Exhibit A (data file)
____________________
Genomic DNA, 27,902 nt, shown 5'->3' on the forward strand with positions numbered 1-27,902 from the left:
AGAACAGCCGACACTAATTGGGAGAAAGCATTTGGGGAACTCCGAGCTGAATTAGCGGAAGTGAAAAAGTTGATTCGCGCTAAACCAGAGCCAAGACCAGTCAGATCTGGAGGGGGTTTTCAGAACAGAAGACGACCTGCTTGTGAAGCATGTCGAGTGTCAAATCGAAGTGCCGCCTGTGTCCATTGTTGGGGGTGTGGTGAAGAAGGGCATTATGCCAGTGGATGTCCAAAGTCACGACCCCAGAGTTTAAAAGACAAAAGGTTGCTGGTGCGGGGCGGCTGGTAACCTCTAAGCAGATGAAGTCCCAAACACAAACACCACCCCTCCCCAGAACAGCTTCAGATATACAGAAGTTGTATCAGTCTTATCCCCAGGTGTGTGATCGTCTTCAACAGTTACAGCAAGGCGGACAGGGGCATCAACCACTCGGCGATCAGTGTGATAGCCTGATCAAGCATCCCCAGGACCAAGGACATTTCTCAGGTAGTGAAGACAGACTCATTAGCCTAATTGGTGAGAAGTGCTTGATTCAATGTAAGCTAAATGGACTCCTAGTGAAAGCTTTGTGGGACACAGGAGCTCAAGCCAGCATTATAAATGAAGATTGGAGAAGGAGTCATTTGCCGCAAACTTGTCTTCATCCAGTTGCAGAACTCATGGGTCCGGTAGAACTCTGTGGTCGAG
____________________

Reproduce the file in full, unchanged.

Genomic DNA, 27,902 nt, shown 5'->3' on the forward strand with positions numbered 1-27,902 from the left:
AGAACAGCCGACACTAATTGGGAGAAAGCATTTGGGGAACTCCGAGCTGAATTAGCGGAAGTGAAAAAGTTGATTCGCGCTAAACCAGAGCCAAGACCAGTCAGATCTGGAGGGGGTTTTCAGAACAGAAGACGACCTGCTTGTGAAGCATGTCGAGTGTCAAATCGAAGTGCCGCCTGTGTCCATTGTTGGGGGTGTGGTGAAGAAGGGCATTATGCCAGTGGATGTCCAAAGTCACGACCCCAGAGTTTAAAAGACAAAAGGTTGCTGGTGCGGGGCGGCTGGTAACCTCTAAGCAGATGAAGTCCCAAACACAAACACCACCCCTCCCCAGAACAGCTTCAGATATACAGAAGTTGTATCAGTCTTATCCCCAGGTGTGTGATCGTCTTCAACAGTTACAGCAAGGCGGACAGGGGCATCAACCACTCGGCGATCAGTGTGATAGCCTGATCAAGCATCCCCAGGACCAAGGACATTTCTCAGGTAGTGAAGACAGACTCATTAGCCTAATTGGTGAGAAGTGCTTGATTCAATGTAAGCTAAATGGACTCCTAGTGAAAGCTTTGTGGGACACAGGAGCTCAAGCCAGCATTATAAATGAAGATTGGAGAAGGAGTCATTTGCCGCAAACTTGTCTTCATCCAGTTGCAGAACTCATGGGTCCGGTAGAACTCTGTGGTCGAG